City leaders, design team members and the public celebrated the groundbreaking of the first in a series of construction projects to revitalize St. Helens’ waterfront. The November 2nd event marked the start of construction for what’s known as the Streets and Utilities Extension project which will pave the way for future phases of public and private redevelopment of former industrial sites along the Columbia riverfront. Mayer/Reed worked with Otak on this initial phase which extends First and Strand streets. The street extensions feature welcoming, pedestrian-friendly amenities that will interface with a future mixed-use neighborhood and the Mayer/Reed-designed riverwalk which is set for construction in 2023.
The American Public Works Association (APWA) Oregon Chapter selected the “Better Naito Forever” project for their 2022 Project of the Year Award in the category of Transportation less than $5 Million. The APWA presented the award on October 20th at their Oregon Chapter Fall Conference in Pendleton.
What started as “Better Naito” – a grassroots, temporary effort to improve Naito Parkway with more space for walking, rolling and riding to Portland’s summer festivals – has grown into a signature multimodal corridor for downtown Portland. Known as “Better Naito Forever,” the project features a permanent cycle track, complete sidewalk, safe and efficient traffic signals and incorporation of the mature Tom McCall Waterfront Park tree canopy. It provides people with an enjoyable active transportation route to move through downtown.
Mayer/Reed worked with David Evans & Associates to design this Portland Bureau of Transportation project. Our firm focused particularly on integration with the adjacent Tom McCall Waterfront Park, tree preservation and redesign of a tiny park with a big reputation, Mill Ends Park.
From the moment it opened, Better Naito has proven popular with cyclists and pedestrians as a way to move safely through downtown. We’re honored that the APWA is also a fan of the project.
Associate Principal Shannon Simms (Mayer/Reed), along with Steffi McDonald (David Evans and Associates) and Dana Beckwith (Global Transportation Engineering) will present “Lifecycle of Portland’s Premier Cycle Track” at the American Public Works Association (APWA) Oregon Chapter Fall Conference on October 19th. The session will explore how a grassroots temporary cycle track on Portland’s Naito Parkway became a state-of-the-art active transportation facility with the quirky name, “Better Naito Forever.”
Today, Naito provides better accessibility, safety and circulation for all users with its new bike signals, protected pedestrian refuges and a continuous sidewalk along the entirety of Waterfront Park. The project’s goals were realized through extensive engagement with the community and stakeholders, including Portland Parks & Recreation and festival organizers. The presentation will cover the changes made at each stage and the final design solutions, including the redesign of the world’s smallest park, Mill Ends Park.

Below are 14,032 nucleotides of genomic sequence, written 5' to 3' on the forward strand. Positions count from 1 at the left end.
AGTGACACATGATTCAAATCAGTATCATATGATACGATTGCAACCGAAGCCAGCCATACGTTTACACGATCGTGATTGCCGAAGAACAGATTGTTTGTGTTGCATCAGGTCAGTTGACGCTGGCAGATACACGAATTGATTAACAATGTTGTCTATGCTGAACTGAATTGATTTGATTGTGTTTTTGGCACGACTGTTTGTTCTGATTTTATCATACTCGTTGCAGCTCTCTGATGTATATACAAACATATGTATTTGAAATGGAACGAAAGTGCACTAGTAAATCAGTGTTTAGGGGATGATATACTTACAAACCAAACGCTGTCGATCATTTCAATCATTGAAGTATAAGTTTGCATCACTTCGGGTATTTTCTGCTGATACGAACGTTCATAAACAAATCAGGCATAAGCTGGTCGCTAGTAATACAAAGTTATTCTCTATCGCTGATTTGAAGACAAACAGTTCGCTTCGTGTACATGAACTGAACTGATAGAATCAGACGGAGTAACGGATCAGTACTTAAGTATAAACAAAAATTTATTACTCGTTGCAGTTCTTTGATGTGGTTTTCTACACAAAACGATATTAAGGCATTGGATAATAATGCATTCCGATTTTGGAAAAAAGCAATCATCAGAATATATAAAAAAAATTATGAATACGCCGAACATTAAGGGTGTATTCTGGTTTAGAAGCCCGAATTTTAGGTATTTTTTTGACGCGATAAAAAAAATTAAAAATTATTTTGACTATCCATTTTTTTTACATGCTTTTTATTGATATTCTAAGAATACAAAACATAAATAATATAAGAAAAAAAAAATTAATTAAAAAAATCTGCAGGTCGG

Mayer/Reed’s Grant High School Modernization received an Honor Award in the general design category at the American Society of Landscape Architects (ASLA) Oregon 2022 Design Awards soirée on October 7th. Landscape architects and students from around Oregon gathered for the first time in two years to celebrate outstanding works of landscape architecture and environmental planning in our state.
The modernization of Grant High School’s building, led by Mahlum Architects, coupled with our site design work on the 10.2-acre campus, demonstrates how bold spatial solutions can create community, overcome social disadvantage, achieve sustainability and enable equal access to learning environments. Beyond the physical modernization of an aging historic landmark building, our team achieved goals set by Portland Public Schools for engagement, equity and inclusion in the community-based planning and design process.
Jurors appreciated the close working relationship of landscape and architecture in creating new physical, ecological and social connections that replace the former maze of unsafe, inaccessible and unused outdoor spaces. One juror noted: “…A clear collaborative effort between the architect and landscape architect where the courtyards highlight the landscape architect’s contribution, nicely developed spaces for students to thrive. Visual clarity on the site is a great improvement to the campus.”
We at Mayer/Reed, along with the entire Grant High School team, are honored to have been a part of improving this significant community asset that has set up a legacy for future generations to enjoy.